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Book may have numerous typos, missing text, images, or index. Purchasers can download a free scanned copy of the original book (without typos) from the publisher. 1753. Excerpt: ... CHAP. III. To the Friend. BEFORE I begin my instructions on this head, it is necessary to say something concerning the article of friendship itself* of which, I think, there are to be found three several sorts. An ingenious French writer has indeed divided them into many more; but as they all (except one) come under my second or third head, I shall not in this place follow his division. The first fort is that real, true, and reciprocal friendship, which was said to subsist between Pylades and Orestes, Castor and Pollux, and between several others, that are to be found in cerK 4 tain tain books----and perhaps no-where else The second is that fort of intercourse, where good-fellowship, good wine, and a certain fympathetical idleness, draw people together and in such a society, till they quarrel about some trifle or other, they generally choose to call one another by the name of Friend. The third sort is where one person has a real, capacity for the exercise of such friendship, as was shewn from Jonathan to David; and who from a desire of energizing this his favourite affection, has attached himself to an artful cunning man. It is in this third class alone, that my rules can properly be exercised* To all those, therefore, who, by the specious bait of pretended goodness and benevolence, have been so lucky as to have drawn on upon their hook one of these these gudgeons, I shall address the in structions in this chapter. In the first place, be very careful not to mistake your man. The marks by which you may know your proper dupes are as follow: An honest, open countenance is a very good sign : for there is much more m physiognomy, than people gene" rally seem to allow. If he talks in company greatly in praise of benevolence, good-nature, generosity, charity, &c. hold yourself in some doub...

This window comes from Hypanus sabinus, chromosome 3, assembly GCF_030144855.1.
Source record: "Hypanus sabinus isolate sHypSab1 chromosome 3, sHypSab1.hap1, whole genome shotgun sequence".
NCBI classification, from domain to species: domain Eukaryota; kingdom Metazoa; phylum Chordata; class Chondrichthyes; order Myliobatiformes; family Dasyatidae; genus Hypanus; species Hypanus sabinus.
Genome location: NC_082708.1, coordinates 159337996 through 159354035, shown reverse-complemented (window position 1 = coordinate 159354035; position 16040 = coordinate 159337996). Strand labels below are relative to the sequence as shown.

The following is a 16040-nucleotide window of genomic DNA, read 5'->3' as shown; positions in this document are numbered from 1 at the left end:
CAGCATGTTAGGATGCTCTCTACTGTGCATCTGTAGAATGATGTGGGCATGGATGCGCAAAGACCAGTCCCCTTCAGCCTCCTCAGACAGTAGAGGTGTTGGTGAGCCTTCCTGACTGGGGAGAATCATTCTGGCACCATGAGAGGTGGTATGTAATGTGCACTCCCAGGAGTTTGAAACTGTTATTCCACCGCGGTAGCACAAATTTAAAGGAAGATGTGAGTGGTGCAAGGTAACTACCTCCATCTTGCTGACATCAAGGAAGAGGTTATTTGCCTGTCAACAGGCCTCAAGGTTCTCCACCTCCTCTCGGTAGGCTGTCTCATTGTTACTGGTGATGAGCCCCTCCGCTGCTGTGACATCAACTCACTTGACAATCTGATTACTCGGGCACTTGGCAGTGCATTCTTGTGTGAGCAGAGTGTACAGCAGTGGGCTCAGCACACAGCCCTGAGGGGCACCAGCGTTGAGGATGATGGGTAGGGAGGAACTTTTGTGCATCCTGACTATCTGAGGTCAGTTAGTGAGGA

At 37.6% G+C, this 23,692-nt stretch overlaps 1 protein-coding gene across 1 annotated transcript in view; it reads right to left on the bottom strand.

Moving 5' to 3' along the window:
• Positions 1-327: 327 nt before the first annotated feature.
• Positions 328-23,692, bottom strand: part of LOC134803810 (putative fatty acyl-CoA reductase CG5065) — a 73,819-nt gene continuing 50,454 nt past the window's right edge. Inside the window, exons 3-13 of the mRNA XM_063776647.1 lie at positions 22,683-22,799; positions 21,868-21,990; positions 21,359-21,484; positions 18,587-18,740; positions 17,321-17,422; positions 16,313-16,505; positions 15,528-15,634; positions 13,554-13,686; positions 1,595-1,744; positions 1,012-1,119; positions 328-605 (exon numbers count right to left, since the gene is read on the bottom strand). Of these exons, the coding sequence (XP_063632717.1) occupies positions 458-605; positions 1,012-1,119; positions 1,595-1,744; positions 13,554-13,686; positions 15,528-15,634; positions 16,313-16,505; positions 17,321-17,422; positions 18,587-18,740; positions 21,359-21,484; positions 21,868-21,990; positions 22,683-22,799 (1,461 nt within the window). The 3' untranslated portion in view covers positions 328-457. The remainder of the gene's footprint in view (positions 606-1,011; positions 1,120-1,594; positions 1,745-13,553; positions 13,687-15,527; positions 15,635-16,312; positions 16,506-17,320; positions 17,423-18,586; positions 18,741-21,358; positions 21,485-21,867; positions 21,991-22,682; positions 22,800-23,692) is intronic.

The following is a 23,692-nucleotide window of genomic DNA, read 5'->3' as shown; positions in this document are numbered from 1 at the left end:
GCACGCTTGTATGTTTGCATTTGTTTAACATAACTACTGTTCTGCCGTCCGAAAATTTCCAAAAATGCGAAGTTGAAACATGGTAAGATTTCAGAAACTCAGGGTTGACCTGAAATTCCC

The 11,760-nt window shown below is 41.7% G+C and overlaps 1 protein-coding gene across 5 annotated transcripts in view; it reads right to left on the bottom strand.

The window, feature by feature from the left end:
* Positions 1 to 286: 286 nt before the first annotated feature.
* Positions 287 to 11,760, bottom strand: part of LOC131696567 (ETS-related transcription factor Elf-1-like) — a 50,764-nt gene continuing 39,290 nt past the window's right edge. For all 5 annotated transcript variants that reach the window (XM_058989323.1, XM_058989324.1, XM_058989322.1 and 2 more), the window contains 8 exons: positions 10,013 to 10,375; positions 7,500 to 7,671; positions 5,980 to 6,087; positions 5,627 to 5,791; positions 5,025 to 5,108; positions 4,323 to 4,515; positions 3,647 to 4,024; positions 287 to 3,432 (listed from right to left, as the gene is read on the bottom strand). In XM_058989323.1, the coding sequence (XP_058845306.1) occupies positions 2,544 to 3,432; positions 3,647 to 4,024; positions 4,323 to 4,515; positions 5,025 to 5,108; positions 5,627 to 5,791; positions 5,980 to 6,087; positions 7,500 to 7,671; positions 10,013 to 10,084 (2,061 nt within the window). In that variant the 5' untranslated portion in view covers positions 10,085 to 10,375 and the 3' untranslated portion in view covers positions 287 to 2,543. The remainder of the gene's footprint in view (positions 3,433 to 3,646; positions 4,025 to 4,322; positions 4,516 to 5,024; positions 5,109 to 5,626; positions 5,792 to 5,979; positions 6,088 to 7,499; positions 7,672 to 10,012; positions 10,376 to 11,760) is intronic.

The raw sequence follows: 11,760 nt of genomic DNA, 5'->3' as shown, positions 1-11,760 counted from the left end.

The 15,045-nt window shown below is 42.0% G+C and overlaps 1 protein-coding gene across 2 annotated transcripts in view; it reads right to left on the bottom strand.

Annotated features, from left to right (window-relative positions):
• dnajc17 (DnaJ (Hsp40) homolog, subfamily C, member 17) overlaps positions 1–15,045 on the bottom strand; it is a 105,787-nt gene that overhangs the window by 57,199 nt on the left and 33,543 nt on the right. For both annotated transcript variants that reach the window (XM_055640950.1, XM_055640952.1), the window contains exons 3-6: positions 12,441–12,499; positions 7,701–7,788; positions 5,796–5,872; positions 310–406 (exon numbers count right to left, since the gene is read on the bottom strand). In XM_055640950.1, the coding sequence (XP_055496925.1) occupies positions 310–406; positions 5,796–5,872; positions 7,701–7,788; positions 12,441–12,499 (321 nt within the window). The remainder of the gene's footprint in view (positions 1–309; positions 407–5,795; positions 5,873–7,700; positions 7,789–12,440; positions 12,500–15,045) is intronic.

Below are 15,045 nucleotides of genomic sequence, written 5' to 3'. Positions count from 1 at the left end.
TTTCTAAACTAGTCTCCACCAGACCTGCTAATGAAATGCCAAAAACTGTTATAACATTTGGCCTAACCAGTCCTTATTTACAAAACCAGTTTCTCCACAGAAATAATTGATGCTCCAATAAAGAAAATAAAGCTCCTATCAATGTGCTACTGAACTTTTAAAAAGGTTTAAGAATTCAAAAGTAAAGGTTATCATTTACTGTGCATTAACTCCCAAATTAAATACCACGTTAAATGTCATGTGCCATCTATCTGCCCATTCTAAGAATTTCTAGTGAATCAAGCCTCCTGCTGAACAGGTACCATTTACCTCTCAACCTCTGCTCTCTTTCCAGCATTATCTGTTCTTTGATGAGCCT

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Perhaps the first extended non-fiction prose satire written by an English woman, Jane Collier's An Essay on the Art of Ingeniously Tormenting (1753) is a wickedly satirical send-up of eighteenth-century advice manuals and educational tracts. It takes the form of a mock advice manual in which the speaker instructs her readers in the arts of tormenting, offering advice on how to torment servants, humble companions and spouses, and on how to bring one's children up to be a torment to others. The work's satirical style, which focuses on the different kinds of power that individuals exercise over one another, follows in the footsteps of Jonathan Swift and paves the way for Jane Austen.
This Broadview edition uses the first edition, the only edition published during the author's lifetime. The appendices include excerpts from texts that influenced the essay (by Sarah Fielding, Jonathan Swift, Francis Coventry); excerpts from later texts that were influenced by it (by Maria Edgeworth, Frances Burney, Jane Austen); and relevant writings on education and conduct (by John Locke, George Savile, Dr. John Gregory).About the Author:
Audrey Bilger is an Associate Professor of Literature at Claremont McKenna College, Claremont, CA. She is the author of Laughing Feminism: Subversive Comedy in Frances Burney, Maria Edgeworth, and Jane Austen.
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